Alaska Superstorm

If like me one of the first news headlines you saw this morning was about the life-threatening storm of epic magnitude bearing down on Alaska, you probably wanted to know more, so here’s the low-down.

According to the National Weather Service, a major Bering Sea Storm is bearing down on Western Alaska with a mix of strong winds, high seas, blizzard conditions, major coastal flooding, and the potential to cause widespread damage.

This is expected to be one of the most severe Bering Sea storms on record, forecast to have sustained winds of 80 mph over an area the size of Colorado and produce storm surge effects on the Alaskan coast 8 to 10 feet above normal water levels. The Alaskan city of Nome is in its path.

In a special weather statement issued yesterday the NWS Fairbanks office says:

A powerful and extremely dangerous storm of near record or record magnitude is bearing down on the west coast of Alaska. At 9 AM this morning the storm center was located about 600 miles southwest of St Lawrence Island. The storm is forecast to move rapidly northeast today and tonight with the center moving across the Chukotsk Peninsula tonight.†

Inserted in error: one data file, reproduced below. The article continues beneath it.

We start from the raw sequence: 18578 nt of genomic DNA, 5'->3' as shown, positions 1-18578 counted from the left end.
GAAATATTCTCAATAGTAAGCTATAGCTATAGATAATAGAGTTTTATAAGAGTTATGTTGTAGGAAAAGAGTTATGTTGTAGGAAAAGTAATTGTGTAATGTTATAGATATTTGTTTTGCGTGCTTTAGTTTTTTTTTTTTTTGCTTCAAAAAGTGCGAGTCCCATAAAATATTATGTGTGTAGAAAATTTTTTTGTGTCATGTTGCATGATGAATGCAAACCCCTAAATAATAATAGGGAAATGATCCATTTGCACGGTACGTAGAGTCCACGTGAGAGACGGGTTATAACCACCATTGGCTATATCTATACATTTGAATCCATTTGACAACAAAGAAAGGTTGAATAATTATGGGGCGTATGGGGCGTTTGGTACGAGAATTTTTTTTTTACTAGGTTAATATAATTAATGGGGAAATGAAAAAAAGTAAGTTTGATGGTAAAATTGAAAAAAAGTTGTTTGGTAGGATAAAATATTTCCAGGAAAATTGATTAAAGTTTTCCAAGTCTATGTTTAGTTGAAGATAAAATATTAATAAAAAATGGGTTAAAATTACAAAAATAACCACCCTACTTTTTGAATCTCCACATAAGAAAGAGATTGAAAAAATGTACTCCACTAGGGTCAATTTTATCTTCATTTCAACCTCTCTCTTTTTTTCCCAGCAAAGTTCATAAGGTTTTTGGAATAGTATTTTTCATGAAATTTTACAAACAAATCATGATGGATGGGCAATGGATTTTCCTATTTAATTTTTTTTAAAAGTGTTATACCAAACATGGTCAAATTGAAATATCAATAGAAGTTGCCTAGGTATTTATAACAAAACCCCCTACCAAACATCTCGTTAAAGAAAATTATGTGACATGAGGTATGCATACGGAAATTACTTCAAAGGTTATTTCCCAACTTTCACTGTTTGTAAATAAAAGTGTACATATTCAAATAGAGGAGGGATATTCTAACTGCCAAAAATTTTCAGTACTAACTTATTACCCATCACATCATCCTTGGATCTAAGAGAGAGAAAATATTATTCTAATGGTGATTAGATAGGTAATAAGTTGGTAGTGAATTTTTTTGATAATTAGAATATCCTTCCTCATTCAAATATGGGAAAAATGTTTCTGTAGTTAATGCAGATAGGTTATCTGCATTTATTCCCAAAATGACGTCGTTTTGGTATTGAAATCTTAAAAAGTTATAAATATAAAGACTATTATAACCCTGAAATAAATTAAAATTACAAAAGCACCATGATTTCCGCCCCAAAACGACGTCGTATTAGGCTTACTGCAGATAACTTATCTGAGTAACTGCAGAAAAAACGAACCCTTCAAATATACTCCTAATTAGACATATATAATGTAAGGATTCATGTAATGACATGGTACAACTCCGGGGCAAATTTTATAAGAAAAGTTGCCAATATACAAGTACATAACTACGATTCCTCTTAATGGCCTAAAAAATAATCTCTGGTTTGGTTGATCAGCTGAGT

The Weather Matrix blog at cites NWS saying that this storm is comparable to the November 11-12, 1974, Bering Sea storm that remains the most severe in Nome in 113 years of record keeping.

Major differences between the 1974 storm and this storm include the fact that tides were much greater in the 1974 storm. However, sea ice extent is currently much lower than it was in 1974, thus providing no protection along the coast and greater fetch, the NWS says.

Check out I.I.I. facts and stats on U.S. catastrophes.

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